Reich: Three Movements & The Desert Music
Chorus sine nomine & Tonkünstler-Orchester, Niederösterreich, Kristjan Järvi
Järvi sets a new benchmark. These powerful readings infuse Reich's New York vigour with loose-limbed elegance, yet give a menacing edge to the pulsating rhythms and dynamics. Järvi does full... 5/5 — BBC Music
The American composer Steve Reich pioneered the style of minimalism in music. He has been hugely influential on contemporary composers such as John Adams, but also on the progressive rock movement of the 80s with bands such as King Crimson and rock musicians such as Brian Eno. The Guardian has described him as one of ‘a handful of living composers who can legitimately claim to have altered the direction of musical history’.
The Desert Music is perhaps Reich’s most ambitious orchestral score to date – a setting of texts by the American poet William Carlos Williams (1886 – 1963) for chorus and large orchestra. It is a highly symphonic piece which is inspired by Reich’s own travels in California’s Mojave Desert, the White Sands – and perhaps in particular the Alamagordo in New Mexico, which carries sinister associations with secret weapons of mass destruction and suggests a geographical link with the poet’s somber warning to mankind in the work’s central movement.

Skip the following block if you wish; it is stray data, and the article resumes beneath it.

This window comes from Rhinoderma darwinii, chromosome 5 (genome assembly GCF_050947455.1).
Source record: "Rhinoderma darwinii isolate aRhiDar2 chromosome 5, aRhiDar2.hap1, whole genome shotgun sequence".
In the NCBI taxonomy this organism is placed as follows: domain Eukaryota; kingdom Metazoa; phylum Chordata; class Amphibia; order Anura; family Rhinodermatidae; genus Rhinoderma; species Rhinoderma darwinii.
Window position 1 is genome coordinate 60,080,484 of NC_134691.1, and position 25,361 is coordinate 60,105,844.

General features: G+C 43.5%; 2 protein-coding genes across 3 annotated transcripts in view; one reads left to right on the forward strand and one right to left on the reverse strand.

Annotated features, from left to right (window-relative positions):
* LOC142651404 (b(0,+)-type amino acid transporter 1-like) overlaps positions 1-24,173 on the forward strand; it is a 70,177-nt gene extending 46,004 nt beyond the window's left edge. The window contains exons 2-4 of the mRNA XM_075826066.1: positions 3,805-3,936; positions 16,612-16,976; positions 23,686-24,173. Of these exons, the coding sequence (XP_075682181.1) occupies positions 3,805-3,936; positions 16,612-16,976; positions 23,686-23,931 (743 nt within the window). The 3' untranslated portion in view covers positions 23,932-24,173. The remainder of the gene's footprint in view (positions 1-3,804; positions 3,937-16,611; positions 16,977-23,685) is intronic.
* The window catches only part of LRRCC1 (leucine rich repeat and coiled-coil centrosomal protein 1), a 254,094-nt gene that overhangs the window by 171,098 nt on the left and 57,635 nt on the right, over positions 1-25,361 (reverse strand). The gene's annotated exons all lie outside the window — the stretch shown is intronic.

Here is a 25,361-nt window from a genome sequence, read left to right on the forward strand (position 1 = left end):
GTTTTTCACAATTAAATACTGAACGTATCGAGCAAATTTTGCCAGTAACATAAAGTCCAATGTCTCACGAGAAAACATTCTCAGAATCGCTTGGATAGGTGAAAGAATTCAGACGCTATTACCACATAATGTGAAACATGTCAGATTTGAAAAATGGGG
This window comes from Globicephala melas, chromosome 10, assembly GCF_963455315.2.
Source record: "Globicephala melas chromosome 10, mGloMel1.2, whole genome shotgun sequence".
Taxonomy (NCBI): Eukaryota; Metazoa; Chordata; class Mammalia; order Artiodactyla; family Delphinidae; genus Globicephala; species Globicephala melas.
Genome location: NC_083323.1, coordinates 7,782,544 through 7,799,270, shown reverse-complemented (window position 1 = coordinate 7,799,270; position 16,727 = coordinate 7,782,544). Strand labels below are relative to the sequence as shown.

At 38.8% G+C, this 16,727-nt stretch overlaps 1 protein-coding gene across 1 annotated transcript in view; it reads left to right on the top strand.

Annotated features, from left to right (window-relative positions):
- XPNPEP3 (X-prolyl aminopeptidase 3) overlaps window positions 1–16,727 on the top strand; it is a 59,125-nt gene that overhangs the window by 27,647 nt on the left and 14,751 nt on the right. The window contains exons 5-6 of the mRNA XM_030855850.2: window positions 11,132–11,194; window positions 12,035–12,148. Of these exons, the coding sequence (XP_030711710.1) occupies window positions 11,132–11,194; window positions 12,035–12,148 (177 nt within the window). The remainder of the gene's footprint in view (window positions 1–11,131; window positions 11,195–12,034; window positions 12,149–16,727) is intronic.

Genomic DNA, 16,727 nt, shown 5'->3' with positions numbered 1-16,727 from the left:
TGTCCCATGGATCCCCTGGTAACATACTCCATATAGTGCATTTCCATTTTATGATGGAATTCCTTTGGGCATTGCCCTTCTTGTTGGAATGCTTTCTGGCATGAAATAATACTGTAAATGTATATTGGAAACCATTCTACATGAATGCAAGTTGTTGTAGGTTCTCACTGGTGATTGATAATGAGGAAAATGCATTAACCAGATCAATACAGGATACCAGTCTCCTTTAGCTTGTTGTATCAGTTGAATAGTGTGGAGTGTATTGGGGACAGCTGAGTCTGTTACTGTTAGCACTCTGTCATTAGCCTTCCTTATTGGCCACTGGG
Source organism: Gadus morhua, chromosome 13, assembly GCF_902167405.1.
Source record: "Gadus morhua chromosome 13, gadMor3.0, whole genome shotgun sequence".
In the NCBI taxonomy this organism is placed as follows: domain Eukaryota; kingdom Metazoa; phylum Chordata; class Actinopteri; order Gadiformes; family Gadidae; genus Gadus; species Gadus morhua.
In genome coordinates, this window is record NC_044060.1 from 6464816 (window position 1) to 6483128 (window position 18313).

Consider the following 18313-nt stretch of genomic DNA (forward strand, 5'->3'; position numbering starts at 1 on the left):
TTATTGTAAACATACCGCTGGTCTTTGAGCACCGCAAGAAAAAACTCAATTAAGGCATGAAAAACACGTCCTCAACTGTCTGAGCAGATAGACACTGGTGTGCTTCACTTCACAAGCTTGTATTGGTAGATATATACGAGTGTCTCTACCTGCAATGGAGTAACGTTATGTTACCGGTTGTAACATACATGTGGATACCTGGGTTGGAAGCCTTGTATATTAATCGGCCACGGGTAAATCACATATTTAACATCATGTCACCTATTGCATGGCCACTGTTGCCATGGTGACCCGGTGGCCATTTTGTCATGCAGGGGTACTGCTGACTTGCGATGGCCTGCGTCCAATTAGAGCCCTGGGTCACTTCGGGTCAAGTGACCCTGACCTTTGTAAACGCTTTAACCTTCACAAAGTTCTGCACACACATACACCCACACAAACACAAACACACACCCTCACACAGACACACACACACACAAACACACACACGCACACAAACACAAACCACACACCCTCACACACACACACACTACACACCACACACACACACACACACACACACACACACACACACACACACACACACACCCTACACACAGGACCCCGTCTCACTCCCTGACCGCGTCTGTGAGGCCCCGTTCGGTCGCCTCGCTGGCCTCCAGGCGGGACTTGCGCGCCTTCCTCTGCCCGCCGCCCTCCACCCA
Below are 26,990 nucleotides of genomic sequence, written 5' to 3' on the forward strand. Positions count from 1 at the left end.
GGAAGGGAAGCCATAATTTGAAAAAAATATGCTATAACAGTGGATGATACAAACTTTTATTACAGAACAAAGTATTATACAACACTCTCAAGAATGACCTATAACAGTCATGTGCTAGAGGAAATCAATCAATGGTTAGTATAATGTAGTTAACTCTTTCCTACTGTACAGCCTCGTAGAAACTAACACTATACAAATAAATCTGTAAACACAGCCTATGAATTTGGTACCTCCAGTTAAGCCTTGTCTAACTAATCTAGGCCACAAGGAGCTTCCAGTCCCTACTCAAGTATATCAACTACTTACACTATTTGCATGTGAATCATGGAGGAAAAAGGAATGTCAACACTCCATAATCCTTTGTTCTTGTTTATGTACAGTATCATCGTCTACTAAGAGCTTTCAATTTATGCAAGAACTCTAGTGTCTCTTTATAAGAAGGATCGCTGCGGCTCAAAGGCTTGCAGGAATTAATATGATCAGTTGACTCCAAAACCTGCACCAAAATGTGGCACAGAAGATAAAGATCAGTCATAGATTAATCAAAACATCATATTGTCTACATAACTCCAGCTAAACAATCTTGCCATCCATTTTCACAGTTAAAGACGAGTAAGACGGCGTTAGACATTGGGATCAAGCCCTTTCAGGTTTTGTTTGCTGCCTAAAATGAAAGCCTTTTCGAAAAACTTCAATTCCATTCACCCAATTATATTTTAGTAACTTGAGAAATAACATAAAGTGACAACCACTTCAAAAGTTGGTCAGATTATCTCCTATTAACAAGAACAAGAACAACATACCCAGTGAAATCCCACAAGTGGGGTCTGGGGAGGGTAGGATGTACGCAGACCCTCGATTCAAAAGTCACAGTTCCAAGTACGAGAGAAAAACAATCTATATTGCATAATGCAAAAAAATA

Another opportunity to write for large orchestra came when the St Louis Symphony Orchestra commissioned Reich to write his Three Movements. This work was premiered in St Louis under Leonard Slatkin in April 1986. As in The Desert Music, the sizeable string section is divided, here into two subsections which are placed to the left and right of the conductor to create the alternating antiphonal effect that is so characteristic of Reich’s style.
Hearing these performances, Steve Reich described them as ‘Incisive, focused, and intense’ and continued ‘this recording of Three Movements is the best I have ever heard. The Desert Music is full, rich, yet full of detail. Kristjan Järvi, the Tonkünstler-Orchester, and Sine Nomine perform with a relaxed rhythmic precision that perfectly fits the music. Bravo and thanks to all.’
This is the third SACD recording on Chandos by the Vienna-based Tonkünstler-Orchester, Niederösterreich under Kristjan Jarvi, its Chief Conductor and Music Director from 2004 – 2009. They are joined by Chorus Sine Nomine, one of Austria’s leading vocal ensembles and winner of numerous awards and prizes.
Reich, Steve (b.1936)
Reich: 3 Movements
Reich: The Desert Music